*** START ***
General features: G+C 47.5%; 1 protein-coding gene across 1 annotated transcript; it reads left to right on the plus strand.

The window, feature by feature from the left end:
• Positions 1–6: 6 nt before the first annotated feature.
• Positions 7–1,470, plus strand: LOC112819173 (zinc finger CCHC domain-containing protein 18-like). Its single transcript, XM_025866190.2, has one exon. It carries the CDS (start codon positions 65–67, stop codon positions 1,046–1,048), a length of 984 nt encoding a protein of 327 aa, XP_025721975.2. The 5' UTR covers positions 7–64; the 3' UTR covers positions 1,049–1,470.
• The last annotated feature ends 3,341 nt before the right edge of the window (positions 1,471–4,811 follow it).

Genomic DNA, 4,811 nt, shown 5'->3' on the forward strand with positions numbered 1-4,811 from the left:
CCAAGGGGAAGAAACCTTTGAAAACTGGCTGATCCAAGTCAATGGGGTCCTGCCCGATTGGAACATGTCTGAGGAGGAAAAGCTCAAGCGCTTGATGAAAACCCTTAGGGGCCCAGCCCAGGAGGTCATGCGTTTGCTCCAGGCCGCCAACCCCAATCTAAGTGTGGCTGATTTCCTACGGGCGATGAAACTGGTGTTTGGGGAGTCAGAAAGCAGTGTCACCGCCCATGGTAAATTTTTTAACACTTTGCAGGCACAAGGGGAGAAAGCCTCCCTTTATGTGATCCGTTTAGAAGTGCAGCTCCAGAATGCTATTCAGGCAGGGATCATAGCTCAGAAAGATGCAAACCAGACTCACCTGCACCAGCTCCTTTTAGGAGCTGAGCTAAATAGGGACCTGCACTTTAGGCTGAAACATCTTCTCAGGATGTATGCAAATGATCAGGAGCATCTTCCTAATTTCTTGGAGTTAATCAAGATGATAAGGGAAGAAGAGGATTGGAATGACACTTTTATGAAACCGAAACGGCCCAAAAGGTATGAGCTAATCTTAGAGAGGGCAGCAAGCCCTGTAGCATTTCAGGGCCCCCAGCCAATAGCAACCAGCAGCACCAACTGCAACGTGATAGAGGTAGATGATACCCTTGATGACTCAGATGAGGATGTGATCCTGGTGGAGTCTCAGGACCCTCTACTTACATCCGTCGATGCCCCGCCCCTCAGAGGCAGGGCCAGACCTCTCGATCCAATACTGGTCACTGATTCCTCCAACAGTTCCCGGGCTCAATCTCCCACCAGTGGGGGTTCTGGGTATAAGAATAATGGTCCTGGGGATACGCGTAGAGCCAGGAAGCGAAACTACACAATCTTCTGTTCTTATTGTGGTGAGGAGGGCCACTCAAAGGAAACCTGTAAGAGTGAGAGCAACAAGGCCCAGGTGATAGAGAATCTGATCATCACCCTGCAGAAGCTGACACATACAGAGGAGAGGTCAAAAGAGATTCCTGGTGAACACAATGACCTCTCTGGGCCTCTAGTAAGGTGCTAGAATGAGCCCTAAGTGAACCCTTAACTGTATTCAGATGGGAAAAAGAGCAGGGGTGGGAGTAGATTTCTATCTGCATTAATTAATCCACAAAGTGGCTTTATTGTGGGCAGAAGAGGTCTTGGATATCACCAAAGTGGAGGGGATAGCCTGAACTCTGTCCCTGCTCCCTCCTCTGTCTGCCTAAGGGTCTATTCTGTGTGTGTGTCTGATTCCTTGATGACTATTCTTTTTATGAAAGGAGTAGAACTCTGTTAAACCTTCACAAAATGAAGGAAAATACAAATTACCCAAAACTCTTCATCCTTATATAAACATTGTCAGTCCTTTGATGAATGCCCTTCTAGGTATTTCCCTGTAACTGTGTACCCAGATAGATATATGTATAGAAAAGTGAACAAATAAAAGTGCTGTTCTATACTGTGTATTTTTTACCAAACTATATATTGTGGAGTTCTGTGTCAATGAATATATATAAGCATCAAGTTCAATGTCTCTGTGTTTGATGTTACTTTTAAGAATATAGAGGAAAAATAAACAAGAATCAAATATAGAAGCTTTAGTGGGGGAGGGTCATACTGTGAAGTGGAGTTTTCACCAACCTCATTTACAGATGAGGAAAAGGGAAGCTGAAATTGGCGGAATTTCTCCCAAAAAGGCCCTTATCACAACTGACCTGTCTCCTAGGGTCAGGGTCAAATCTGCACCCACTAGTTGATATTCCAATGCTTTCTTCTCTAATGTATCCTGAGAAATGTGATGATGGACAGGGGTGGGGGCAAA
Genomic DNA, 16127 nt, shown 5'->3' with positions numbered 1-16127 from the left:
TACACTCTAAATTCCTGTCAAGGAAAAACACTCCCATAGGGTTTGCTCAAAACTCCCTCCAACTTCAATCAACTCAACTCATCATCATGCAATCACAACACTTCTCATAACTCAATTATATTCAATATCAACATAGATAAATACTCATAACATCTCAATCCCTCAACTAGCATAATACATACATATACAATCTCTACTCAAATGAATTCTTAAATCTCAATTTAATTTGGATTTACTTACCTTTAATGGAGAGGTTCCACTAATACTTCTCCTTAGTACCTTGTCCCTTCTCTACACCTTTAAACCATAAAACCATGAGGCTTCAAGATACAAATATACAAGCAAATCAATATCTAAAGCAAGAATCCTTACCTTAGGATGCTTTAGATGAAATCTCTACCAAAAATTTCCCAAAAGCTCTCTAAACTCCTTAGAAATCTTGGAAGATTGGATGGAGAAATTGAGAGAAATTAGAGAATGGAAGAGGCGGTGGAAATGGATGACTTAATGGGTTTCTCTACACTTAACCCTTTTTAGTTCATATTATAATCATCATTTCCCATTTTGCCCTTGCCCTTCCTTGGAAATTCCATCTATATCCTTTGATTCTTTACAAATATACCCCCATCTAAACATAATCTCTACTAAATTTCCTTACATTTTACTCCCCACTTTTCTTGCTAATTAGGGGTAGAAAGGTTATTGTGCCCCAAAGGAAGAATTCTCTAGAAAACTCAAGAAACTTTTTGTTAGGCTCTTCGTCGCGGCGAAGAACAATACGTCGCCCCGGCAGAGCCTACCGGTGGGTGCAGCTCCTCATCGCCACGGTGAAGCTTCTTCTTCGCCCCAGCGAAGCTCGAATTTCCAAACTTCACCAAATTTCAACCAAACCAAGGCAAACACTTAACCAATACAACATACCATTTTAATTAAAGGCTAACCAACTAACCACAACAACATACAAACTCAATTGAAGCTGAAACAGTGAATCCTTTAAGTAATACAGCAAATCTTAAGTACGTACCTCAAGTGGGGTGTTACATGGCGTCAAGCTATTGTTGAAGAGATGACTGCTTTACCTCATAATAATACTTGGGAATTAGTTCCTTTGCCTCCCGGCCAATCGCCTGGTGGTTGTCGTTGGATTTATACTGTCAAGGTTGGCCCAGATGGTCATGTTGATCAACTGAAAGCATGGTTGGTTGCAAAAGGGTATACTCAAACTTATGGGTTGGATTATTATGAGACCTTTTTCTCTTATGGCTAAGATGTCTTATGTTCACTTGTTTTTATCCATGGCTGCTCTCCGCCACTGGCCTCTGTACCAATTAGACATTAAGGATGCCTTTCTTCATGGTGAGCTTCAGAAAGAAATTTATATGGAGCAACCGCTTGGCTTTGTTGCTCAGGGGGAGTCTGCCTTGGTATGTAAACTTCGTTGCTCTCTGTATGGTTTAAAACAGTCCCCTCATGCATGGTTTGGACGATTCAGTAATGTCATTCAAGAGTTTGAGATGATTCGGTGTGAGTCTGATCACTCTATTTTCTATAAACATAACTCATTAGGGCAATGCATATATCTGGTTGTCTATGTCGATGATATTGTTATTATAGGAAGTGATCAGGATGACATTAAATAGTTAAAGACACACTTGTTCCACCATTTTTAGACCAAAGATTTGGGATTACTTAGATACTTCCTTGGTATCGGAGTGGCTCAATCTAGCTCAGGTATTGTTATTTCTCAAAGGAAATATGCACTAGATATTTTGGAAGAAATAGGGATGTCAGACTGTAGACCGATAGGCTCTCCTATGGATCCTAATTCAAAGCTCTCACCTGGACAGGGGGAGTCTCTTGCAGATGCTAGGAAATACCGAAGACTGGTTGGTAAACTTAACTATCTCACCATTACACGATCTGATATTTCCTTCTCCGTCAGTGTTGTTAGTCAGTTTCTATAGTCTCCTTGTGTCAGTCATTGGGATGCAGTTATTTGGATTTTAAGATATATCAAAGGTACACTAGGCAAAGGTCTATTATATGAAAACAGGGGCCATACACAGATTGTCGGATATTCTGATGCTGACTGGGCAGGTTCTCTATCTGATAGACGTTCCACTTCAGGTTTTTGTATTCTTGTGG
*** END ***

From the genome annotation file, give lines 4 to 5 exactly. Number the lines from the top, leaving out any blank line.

• Positions 7–1,470, plus strand: LOC112819173 (zinc finger CCHC domain-containing protein 18-like). Its single transcript, XM_025866190.2, has one exon. It carries the CDS (start codon positions 65–67, stop codon positions 1,046–1,048), a length of 984 nt encoding a protein of 327 aa, XP_025721975.2. The 5' UTR covers positions 7–64; the 3' UTR covers positions 1,049–1,470.
• The last annotated feature ends 3,341 nt before the right edge of the window (positions 1,471–4,811 follow it).